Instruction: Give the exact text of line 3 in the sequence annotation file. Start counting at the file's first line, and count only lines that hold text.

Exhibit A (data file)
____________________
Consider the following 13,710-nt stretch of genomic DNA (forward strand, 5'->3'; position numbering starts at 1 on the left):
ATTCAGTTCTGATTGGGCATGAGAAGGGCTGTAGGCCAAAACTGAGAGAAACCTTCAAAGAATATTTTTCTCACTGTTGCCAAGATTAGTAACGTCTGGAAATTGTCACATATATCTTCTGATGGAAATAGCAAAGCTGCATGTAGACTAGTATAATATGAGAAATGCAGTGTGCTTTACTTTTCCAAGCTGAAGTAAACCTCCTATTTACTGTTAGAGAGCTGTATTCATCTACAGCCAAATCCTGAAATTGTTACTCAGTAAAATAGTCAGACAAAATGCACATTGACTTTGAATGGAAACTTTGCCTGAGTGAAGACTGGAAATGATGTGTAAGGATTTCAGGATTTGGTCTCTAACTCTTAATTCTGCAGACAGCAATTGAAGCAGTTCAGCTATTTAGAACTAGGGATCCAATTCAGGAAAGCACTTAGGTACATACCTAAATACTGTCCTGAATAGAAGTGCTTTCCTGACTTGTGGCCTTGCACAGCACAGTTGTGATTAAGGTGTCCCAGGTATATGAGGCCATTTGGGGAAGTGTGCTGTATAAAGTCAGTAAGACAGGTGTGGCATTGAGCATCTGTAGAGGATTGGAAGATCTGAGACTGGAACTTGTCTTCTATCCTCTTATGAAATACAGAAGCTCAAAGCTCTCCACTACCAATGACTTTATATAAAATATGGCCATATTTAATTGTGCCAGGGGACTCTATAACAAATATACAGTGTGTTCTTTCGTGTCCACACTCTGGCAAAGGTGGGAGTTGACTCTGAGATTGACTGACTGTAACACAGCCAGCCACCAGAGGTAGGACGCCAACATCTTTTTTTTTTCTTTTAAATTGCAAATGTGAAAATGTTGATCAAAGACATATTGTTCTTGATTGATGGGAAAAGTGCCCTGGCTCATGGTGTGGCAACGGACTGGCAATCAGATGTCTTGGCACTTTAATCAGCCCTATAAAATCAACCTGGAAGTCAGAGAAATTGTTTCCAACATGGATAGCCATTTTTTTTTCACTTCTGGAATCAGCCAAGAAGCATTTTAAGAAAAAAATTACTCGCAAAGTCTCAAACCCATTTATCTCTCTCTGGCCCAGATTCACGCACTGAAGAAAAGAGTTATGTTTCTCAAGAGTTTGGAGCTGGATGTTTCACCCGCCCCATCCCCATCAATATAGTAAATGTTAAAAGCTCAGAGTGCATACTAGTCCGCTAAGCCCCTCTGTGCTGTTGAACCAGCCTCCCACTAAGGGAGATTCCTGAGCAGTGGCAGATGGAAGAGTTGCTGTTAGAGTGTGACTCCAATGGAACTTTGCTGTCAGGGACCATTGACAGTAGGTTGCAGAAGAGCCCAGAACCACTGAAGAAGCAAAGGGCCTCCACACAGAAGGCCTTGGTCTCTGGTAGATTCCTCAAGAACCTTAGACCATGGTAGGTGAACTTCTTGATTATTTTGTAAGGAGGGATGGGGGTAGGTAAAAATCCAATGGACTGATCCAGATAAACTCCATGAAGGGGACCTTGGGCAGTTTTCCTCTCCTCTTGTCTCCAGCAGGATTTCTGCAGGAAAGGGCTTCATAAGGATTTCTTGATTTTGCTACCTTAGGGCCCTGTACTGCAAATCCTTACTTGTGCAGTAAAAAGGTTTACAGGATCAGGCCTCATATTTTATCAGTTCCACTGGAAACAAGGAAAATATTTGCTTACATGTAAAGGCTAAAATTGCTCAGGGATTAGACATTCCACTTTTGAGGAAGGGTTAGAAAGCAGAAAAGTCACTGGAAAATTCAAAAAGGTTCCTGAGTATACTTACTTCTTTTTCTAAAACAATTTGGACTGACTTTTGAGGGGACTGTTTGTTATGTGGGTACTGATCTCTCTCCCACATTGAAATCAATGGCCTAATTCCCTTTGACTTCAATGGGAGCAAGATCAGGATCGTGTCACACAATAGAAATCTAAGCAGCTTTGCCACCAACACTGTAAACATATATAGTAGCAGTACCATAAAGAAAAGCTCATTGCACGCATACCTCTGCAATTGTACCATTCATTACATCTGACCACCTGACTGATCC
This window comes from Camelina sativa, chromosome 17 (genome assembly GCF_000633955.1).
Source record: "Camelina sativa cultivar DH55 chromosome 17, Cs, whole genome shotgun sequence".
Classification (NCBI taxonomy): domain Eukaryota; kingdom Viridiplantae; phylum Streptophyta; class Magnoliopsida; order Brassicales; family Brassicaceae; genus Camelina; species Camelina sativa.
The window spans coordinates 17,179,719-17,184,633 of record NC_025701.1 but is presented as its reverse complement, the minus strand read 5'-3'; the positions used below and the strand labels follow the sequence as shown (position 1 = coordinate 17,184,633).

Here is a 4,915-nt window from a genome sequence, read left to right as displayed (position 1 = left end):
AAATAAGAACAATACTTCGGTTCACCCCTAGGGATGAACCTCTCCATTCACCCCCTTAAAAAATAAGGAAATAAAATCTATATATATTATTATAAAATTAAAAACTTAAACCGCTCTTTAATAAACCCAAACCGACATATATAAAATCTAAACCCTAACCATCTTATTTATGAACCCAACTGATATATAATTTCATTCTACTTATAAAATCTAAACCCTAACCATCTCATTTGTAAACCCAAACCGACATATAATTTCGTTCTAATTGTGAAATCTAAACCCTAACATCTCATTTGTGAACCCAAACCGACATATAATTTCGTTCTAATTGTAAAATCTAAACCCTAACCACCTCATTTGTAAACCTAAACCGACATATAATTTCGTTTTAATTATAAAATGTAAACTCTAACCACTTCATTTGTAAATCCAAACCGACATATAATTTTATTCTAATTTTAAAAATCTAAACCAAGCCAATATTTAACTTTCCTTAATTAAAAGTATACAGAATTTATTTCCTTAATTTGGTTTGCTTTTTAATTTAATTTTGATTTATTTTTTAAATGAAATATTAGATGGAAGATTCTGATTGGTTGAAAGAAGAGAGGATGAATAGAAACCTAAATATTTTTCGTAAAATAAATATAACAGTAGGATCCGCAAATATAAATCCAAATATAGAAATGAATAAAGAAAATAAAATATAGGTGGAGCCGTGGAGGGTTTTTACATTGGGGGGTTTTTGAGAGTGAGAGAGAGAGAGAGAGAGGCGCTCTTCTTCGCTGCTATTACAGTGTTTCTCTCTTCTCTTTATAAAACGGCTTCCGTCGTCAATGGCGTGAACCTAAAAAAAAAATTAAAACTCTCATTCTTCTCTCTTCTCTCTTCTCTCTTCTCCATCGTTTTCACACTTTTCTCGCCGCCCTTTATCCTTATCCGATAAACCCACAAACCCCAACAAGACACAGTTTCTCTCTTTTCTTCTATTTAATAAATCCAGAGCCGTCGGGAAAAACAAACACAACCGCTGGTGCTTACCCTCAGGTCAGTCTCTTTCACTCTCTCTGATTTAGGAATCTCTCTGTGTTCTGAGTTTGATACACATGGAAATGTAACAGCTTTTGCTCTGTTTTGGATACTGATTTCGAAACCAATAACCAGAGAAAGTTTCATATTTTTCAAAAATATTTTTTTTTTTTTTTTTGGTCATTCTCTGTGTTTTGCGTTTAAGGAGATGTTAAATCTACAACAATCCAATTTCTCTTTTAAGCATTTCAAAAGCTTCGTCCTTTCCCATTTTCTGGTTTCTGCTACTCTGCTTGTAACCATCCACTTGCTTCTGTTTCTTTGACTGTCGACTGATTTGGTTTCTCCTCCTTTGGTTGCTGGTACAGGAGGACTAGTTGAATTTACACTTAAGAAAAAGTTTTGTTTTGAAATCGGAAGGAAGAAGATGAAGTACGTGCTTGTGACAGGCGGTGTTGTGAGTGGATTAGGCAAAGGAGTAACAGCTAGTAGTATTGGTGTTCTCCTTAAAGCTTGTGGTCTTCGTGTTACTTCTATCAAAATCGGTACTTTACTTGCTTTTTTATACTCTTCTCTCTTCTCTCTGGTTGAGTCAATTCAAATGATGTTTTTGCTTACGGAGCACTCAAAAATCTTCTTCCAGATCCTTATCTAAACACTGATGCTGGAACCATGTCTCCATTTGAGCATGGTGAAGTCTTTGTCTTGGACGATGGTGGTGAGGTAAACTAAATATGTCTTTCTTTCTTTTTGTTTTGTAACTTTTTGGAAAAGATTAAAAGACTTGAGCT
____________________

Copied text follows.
This window comes from Camelina sativa, chromosome 17 (genome assembly GCF_000633955.1).